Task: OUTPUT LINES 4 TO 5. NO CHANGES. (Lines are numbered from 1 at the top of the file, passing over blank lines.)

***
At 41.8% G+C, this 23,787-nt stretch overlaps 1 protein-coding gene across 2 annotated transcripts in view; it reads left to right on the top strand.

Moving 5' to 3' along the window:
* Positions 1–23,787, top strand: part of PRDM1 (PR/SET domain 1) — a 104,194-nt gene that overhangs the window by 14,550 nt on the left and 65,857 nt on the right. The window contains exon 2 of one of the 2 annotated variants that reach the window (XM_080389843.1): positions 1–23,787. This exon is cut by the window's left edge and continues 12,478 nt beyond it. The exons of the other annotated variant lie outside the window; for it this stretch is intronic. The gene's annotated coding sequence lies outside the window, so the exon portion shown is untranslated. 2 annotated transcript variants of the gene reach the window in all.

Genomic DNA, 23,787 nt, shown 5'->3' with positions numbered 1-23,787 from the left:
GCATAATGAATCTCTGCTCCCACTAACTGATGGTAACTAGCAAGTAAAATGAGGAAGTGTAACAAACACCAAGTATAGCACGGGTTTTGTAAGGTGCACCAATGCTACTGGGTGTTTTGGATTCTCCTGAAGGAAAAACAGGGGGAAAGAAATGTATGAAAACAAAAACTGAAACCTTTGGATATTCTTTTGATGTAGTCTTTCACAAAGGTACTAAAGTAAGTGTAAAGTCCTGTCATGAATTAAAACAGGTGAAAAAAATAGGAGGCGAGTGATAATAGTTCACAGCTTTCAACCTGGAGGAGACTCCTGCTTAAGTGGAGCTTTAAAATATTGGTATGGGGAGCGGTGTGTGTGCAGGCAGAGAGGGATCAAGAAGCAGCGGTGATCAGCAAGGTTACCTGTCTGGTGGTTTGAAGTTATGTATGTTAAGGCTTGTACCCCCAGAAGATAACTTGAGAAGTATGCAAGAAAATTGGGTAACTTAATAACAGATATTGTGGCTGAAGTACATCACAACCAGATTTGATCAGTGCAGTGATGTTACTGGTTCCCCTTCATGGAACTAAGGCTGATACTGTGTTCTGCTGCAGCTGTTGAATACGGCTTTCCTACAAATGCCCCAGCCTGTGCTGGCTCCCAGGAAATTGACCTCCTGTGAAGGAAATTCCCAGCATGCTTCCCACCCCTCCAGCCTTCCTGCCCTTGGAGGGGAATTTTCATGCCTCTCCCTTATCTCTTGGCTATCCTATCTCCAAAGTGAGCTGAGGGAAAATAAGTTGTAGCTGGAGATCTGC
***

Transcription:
Genomic DNA, 23,787 nt, shown 5'->3' with positions numbered 1-23,787 from the left:
GCATAATGAATCTCTGCTCCCACTAACTGATGGTAACTAGCAAGTAAAATGAGGAAGTGTAACAAACACCAAGTATAGCACGGGTTTTGTAAGGTGCACCAATGCTACTGGGTGTTTTGGATTCTCCTGAAGGAAAAACAGGGGGAAAGAAATGTATGAAAACAAAAACTGAAACCTTTGGATATTCTTTTGATGTAGTCTTTCACAAAGGTACTAAAGTAAGTGTAAAGTCCTGTCATGAATTAAAACAGGTGAAAAAAATAGGAGGCGAGTGATAATAGTTCACAGCTTTCAACCTGGAGGAGACTCCTGCTTAAGTGGAGCTTTAAAATATTGGTATGGGGAGCGGTGTGTGTGCAGGCAGAGAGGGATCAAGAAGCAGCGGTGATCAGCAAGGTTACCTGTCTGGTGGTTTGAAGTTATGTATGTTAAGGCTTGTACCCCCAGAAGATAACTTGAGAAGTATGCAAGAAAATTGGGTAACTTAATAACAGATATTGTGGCTGAAGTACATCACAACCAGATTTGATCAGTGCAGTGATGTTACTGGTTCCCCTTCATGGAACTAAGGCTGATACTGTGTTCTGCTGCAGCTGTTGAATACGGCTTTCCTACAAATGCCCCAGCCTGTGCTGGCTCCCAGGAAATTGACCTCCTGTGAAGGAAATTCCCAGCATGCTTCCCACCCCTCCAGCCTTCCTGCCCTTGGAGGGGAATTTTCATGCCTCTCCCTTATCTCTTGGCTATCCTATCTCCAAAGTGAGCTGAGGGAAAATAAGTTGTAGCTGGAGATCTGC